Domestic politics complicate any detente. The Biden administration has engaged with Beijing while looking over its shoulder to avoid criticism from Republicans and other China skeptics in Congress, officials said. For Xi, who has made it clear that he sees China as an equal to the U.S., being regarded as too eager for engagement would hurt the strongman image he has systematically cultivated at home.

Both Biden and Xi have an interest in keeping the rivalry from careering into conflict. U.S. allies from Europe to Australia, which are central to the Biden administration’s strategy to hold China in check, also want Washington to manage tensions with Beijing.

The administration appears likely to achieve some substantive wins at the meeting. Both governments are moving closer to resuming contacts between their militaries, which Beijing suspended last year in anger over displays of U.S. support for Taiwan, according to U.S. officials. They have discussed cooperating on ending fentanyl trafficking, with China being the source for chemicals that Mexican drug cartels use to produce the opioid.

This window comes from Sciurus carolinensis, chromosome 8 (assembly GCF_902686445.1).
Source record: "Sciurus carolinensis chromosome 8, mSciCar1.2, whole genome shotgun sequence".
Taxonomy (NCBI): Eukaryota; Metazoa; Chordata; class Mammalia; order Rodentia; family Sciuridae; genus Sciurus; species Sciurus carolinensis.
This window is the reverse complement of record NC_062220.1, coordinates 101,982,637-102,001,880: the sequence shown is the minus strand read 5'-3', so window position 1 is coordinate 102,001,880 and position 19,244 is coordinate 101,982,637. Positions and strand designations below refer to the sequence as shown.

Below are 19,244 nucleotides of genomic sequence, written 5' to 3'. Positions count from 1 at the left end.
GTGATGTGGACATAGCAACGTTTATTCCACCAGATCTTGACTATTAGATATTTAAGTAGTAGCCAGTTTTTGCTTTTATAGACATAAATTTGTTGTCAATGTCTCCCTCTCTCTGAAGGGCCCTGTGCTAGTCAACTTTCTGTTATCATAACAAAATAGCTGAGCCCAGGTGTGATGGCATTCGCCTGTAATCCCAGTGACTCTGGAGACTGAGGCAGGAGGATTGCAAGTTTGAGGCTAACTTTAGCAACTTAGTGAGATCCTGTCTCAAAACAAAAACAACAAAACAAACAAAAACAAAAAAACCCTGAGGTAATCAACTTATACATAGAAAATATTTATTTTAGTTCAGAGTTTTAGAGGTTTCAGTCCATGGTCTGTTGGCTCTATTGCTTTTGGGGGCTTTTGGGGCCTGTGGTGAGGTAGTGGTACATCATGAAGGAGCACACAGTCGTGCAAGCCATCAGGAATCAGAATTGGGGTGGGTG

Xi is looking for reassurances on Taiwan, with China urging the U.S. to rein in political leaders on the democratic island who are resisting Beijing’s goal of unification. A smooth summit might help Xi stave off, at least temporarily, more U.S. restrictions on technology transfers and shore up flagging foreign investor confidence in a struggling Chinese economy weighed down by debt and by his preference for state control.